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13
SIMULTANEOUS ANALYSIS OF LASSO AND DANTZIG SELECTOR
 SUBMITTED TO THE ANNALS OF STATISTICS
, 2007
"... We exhibit an approximate equivalence between the Lasso estimator and Dantzig selector. For both methods we derive parallel oracle inequalities for the prediction risk in the general nonparametric regression model, as well as bounds on the ℓp estimation loss for 1 ≤ p ≤ 2 in the linear model when th ..."
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Cited by 472 (11 self)
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We exhibit an approximate equivalence between the Lasso estimator and Dantzig selector. For both methods we derive parallel oracle inequalities for the prediction risk in the general nonparametric regression model, as well as bounds on the ℓp estimation loss for 1 ≤ p ≤ 2 in the linear model when the number of variables can be much larger than the sample size.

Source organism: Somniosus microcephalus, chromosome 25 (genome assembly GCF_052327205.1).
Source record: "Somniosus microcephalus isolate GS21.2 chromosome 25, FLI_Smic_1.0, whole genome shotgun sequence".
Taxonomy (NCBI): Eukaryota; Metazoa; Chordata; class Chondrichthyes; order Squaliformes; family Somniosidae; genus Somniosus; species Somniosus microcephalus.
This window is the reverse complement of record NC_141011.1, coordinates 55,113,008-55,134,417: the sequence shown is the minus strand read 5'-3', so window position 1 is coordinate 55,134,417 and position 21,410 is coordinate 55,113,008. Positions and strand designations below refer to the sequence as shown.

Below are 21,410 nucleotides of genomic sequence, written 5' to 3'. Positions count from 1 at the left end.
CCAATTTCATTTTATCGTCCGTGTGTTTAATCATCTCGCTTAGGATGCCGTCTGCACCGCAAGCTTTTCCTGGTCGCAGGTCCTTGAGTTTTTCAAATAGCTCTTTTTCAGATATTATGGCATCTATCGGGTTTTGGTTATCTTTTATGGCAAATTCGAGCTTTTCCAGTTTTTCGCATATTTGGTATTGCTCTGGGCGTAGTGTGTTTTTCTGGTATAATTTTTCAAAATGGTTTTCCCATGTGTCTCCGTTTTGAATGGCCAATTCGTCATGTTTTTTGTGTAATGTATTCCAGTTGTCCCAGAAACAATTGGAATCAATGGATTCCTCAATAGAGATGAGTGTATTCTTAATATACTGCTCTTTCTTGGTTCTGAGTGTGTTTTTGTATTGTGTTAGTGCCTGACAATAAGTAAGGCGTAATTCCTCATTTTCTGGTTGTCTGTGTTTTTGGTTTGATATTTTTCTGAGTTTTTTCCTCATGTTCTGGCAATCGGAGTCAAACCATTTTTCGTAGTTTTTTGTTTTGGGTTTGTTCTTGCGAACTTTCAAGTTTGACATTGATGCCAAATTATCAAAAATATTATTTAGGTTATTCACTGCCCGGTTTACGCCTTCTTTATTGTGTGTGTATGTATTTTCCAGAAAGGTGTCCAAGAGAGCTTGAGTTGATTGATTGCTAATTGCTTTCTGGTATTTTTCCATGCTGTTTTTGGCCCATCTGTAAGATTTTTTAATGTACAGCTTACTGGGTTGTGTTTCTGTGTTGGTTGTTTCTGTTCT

Model selection via testing: an alternative to (penalized) maximum likelihood estimators
, 2003
"... This paper is devoted to the description and study of a family of estimators, that we shall call T estimators (T for tests), for minimax estimation and model selection. Their construction is based on former ideas about deriving estimators from some families of tests due to Le Cam (1973 and 1975) ..."
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Cited by 65 (7 self)
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This paper is devoted to the description and study of a family of estimators, that we shall call T estimators (T for tests), for minimax estimation and model selection. Their construction is based on former ideas about deriving estimators from some families of tests due to Le Cam (1973 and 1975) and Birge (1983, 1984a and b) and about complexity based model selection from Barron and Cover (1991). It is